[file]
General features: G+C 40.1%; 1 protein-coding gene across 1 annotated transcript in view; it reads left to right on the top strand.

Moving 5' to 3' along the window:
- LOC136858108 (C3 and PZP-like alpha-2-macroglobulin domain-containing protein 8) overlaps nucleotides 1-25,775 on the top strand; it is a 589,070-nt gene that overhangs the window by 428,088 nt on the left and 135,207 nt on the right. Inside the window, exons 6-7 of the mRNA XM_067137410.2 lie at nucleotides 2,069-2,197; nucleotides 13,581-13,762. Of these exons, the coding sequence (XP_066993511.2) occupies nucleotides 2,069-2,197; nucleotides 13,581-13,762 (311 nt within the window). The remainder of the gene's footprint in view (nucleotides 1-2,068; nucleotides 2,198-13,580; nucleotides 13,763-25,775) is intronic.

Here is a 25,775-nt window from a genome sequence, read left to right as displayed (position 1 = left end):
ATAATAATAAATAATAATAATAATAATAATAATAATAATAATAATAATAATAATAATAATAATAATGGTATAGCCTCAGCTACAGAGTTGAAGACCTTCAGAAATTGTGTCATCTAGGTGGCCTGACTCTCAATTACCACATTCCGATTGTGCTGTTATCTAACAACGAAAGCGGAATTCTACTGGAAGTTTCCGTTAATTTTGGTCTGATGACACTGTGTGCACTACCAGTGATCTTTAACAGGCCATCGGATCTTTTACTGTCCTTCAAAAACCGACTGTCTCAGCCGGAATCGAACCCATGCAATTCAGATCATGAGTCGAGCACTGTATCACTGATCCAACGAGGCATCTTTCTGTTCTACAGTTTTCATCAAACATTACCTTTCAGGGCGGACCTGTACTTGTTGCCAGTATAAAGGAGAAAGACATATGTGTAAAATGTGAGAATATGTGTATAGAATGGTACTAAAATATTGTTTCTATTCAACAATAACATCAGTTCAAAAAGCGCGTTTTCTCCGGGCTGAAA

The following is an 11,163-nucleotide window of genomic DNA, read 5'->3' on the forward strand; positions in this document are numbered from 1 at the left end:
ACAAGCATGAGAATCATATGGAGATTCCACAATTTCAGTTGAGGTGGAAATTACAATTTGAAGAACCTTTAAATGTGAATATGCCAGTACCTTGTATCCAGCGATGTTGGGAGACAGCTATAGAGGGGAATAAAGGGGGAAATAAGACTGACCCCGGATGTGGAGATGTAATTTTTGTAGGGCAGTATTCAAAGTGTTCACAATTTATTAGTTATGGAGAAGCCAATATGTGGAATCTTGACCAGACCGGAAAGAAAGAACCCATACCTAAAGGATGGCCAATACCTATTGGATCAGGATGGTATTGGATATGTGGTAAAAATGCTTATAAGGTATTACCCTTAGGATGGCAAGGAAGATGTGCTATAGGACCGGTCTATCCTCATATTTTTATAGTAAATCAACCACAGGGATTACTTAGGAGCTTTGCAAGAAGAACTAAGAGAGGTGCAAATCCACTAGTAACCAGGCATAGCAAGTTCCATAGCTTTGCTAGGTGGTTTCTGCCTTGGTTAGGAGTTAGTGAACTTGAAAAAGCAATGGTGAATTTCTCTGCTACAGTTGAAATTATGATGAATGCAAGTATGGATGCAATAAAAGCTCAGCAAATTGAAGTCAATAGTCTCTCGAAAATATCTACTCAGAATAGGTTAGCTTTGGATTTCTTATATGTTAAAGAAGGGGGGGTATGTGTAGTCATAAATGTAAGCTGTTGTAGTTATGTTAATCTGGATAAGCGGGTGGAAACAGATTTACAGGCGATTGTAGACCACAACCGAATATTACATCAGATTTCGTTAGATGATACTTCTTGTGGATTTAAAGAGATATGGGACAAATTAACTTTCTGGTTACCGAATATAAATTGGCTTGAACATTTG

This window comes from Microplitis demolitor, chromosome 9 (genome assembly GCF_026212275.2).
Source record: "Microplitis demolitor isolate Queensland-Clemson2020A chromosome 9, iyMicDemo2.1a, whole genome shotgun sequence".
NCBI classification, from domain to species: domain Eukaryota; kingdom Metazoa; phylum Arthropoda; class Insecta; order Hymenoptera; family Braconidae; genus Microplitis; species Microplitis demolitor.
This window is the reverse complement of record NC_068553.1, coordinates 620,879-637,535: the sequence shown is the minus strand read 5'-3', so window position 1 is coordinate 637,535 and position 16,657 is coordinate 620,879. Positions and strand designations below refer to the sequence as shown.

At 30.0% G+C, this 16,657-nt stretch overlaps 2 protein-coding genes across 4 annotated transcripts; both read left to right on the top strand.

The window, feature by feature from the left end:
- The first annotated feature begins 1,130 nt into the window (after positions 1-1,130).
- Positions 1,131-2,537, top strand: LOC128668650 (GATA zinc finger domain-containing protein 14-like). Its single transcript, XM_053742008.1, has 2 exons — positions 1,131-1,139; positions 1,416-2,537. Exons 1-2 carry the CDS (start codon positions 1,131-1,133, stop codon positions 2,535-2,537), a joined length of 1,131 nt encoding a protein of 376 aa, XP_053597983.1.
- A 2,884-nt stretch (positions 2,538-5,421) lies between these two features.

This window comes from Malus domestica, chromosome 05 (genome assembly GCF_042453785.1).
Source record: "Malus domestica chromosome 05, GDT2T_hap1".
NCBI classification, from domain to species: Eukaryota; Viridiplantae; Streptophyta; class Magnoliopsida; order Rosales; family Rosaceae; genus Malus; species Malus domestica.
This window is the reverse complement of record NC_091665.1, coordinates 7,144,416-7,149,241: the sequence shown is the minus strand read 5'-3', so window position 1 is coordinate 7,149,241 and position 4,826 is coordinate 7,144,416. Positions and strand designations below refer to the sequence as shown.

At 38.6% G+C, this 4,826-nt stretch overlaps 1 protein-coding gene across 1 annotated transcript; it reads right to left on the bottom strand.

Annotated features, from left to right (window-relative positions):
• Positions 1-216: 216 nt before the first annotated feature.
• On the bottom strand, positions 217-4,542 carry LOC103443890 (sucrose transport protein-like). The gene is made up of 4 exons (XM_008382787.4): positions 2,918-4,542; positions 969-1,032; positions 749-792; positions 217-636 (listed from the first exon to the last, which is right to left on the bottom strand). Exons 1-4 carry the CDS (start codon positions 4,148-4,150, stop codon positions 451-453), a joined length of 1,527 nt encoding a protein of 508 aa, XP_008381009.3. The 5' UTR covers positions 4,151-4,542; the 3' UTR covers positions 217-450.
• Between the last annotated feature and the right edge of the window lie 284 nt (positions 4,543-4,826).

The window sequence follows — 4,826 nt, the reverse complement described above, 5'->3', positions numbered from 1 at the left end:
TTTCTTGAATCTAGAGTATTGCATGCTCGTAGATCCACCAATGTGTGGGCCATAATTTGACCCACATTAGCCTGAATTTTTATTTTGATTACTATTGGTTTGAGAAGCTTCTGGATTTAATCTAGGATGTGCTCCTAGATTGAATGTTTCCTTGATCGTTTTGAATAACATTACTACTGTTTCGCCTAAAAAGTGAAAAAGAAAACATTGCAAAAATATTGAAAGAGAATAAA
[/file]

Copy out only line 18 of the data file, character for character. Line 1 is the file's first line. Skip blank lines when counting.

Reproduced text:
Source record: "Malus domestica chromosome 05, GDT2T_hap1".